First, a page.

Writing with LaTeX is pretty much the simplest thing in the world, it is plain text and you know the meaning of words. On the other hand, customizing stuff is harder, as the special LaTeX syntax needs to be known along with the commands to make the desired output. Luckily, both processes are separated, so you can concentrate on each one individually.

Ideally, the publisher gives you a small list of packages relevant in the subject field for you to look at. All the other stuff, is done by the publisher, i.e. fonts, page layout, header/footer etc.
The smart way: Calm down and take a deep breath, read posts and provided links attentively, try to understand and ask if necessary.

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Postby Meta002 » Thu Aug 20, 2015 12:09 pm

Johannes_B wrote:Ideally, the publisher gives you a small list of packages relevant in the subject field for you to look at. All the other stuff, is done by the publisher, i.e. fonts, page layout, header/footer etc.


I am the publisher. I went through a stack of recently published books in my field and extracted what I think are 'best practices' regarding book design. I then implemented these practices in LaTeX for my book. I am satisfied with the result so far. The reviewers who receive draft copies of my book can check the design for anything that looks unprofessional.

A LaTeX-like application for book cover design would come in handy. Print-on-demand services like to receive two PDFs for a book: one for the cover and one for the text. I haven't done any work on book cover design yet.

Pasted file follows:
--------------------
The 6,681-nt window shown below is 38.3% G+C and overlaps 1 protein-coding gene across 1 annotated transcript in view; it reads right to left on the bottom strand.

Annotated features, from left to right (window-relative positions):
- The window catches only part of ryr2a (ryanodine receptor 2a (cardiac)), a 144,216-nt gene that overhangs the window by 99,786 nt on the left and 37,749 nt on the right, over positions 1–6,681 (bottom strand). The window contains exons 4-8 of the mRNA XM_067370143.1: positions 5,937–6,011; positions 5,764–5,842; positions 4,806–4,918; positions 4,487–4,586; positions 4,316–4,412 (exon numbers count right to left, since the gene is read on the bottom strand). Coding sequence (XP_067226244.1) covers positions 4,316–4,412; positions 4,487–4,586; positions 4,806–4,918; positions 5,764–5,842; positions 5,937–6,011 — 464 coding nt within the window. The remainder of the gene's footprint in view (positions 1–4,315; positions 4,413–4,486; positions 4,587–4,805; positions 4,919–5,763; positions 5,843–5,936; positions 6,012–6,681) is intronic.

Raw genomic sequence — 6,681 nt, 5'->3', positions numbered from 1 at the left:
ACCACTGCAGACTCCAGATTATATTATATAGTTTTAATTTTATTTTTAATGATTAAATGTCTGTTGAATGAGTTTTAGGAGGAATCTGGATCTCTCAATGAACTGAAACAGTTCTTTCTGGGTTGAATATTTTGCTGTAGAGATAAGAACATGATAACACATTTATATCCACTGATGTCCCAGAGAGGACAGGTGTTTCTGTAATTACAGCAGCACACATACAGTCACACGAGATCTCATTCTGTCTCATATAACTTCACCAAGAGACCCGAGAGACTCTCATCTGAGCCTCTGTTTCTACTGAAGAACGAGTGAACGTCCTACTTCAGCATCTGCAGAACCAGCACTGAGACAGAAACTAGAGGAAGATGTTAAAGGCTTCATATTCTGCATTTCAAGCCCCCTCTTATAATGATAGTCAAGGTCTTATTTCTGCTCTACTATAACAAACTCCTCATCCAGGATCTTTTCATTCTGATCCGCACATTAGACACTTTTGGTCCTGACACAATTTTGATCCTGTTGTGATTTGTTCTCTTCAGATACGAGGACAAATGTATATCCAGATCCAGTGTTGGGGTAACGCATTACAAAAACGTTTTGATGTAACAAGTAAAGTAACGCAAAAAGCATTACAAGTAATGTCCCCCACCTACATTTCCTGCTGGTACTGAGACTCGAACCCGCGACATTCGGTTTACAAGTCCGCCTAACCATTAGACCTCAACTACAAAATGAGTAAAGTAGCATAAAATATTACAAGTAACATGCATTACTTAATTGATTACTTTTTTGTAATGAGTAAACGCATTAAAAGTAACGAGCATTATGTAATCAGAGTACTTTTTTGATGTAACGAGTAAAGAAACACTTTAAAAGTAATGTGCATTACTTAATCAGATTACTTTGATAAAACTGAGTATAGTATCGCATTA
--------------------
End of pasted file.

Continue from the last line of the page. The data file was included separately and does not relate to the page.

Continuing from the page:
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Postby Johannes_B » Thu Aug 20, 2015 1:22 pm

A cover is something very special, it is the first thing that the reader will see, what attracts his/her attention. For a selling book, the cover is more important than the titlepage, unlike with theses.

You can have a look at How can I design a book cover? Unfortunately, titlepage and cover is confusing for most people which is reflecting not only in the question, but also in the different answers.

Creating a cover is especially tricky with respect to the dimension of the book. The special page has to cover up the back part of the book, the spine (this is what you see when the book is ini the shelf), as well as the front page. The thicker the book (i.e. the more pages), the wider will that special page be.